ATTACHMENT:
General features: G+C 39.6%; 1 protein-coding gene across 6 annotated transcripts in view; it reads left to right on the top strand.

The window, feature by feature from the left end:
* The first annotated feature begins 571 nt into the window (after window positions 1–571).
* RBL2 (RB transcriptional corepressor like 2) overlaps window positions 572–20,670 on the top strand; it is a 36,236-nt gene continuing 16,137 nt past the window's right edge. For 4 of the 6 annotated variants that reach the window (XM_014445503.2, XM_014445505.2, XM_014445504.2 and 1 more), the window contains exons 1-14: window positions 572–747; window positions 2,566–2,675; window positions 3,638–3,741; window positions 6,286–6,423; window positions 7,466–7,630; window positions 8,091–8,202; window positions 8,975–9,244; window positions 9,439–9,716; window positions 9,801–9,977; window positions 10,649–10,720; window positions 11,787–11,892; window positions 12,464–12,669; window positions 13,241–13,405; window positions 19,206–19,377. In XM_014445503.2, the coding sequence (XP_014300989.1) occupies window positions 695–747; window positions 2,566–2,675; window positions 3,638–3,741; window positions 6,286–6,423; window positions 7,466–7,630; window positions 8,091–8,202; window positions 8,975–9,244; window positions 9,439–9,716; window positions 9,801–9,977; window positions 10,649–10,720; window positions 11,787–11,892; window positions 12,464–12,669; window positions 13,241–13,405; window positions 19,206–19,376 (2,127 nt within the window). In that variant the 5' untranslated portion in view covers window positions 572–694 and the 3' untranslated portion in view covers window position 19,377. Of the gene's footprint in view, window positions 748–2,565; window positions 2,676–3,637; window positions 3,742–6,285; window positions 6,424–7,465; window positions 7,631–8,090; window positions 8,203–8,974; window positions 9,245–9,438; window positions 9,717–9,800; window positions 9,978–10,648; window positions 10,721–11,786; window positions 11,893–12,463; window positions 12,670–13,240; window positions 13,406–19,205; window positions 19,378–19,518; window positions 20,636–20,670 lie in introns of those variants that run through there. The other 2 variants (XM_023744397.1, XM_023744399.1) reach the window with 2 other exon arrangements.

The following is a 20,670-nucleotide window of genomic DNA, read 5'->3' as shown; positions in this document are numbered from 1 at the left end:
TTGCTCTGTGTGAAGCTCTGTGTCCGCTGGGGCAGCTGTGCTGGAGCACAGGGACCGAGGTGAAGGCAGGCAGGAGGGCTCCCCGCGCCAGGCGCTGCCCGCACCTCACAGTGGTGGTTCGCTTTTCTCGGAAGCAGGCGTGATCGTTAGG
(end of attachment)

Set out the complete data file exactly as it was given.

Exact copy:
General features: G+C 39.6%; 1 protein-coding gene across 6 annotated transcripts in view; it reads left to right on the top strand.

The window, feature by feature from the left end:
* The first annotated feature begins 571 nt into the window (after window positions 1–571).
* RBL2 (RB transcriptional corepressor like 2) overlaps window positions 572–20,670 on the top strand; it is a 36,236-nt gene continuing 16,137 nt past the window's right edge. For 4 of the 6 annotated variants that reach the window (XM_014445503.2, XM_014445505.2, XM_014445504.2 and 1 more), the window contains exons 1-14: window positions 572–747; window positions 2,566–2,675; window positions 3,638–3,741; window positions 6,286–6,423; window positions 7,466–7,630; window positions 8,091–8,202; window positions 8,975–9,244; window positions 9,439–9,716; window positions 9,801–9,977; window positions 10,649–10,720; window positions 11,787–11,892; window positions 12,464–12,669; window positions 13,241–13,405; window positions 19,206–19,377. In XM_014445503.2, the coding sequence (XP_014300989.1) occupies window positions 695–747; window positions 2,566–2,675; window positions 3,638–3,741; window positions 6,286–6,423; window positions 7,466–7,630; window positions 8,091–8,202; window positions 8,975–9,244; window positions 9,439–9,716; window positions 9,801–9,977; window positions 10,649–10,720; window positions 11,787–11,892; window positions 12,464–12,669; window positions 13,241–13,405; window positions 19,206–19,376 (2,127 nt within the window). In that variant the 5' untranslated portion in view covers window positions 572–694 and the 3' untranslated portion in view covers window position 19,377. Of the gene's footprint in view, window positions 748–2,565; window positions 2,676–3,637; window positions 3,742–6,285; window positions 6,424–7,465; window positions 7,631–8,090; window positions 8,203–8,974; window positions 9,245–9,438; window positions 9,717–9,800; window positions 9,978–10,648; window positions 10,721–11,786; window positions 11,893–12,463; window positions 12,670–13,240; window positions 13,406–19,205; window positions 19,378–19,518; window positions 20,636–20,670 lie in introns of those variants that run through there. The other 2 variants (XM_023744397.1, XM_023744399.1) reach the window with 2 other exon arrangements.

The following is a 20,670-nucleotide window of genomic DNA, read 5'->3' as shown; positions in this document are numbered from 1 at the left end:
TTGCTCTGTGTGAAGCTCTGTGTCCGCTGGGGCAGCTGTGCTGGAGCACAGGGACCGAGGTGAAGGCAGGCAGGAGGGCTCCCCGCGCCAGGCGCTGCCCGCACCTCACAGTGGTGGTTCGCTTTTCTCGGAAGCAGGCGTGATCGTTAGG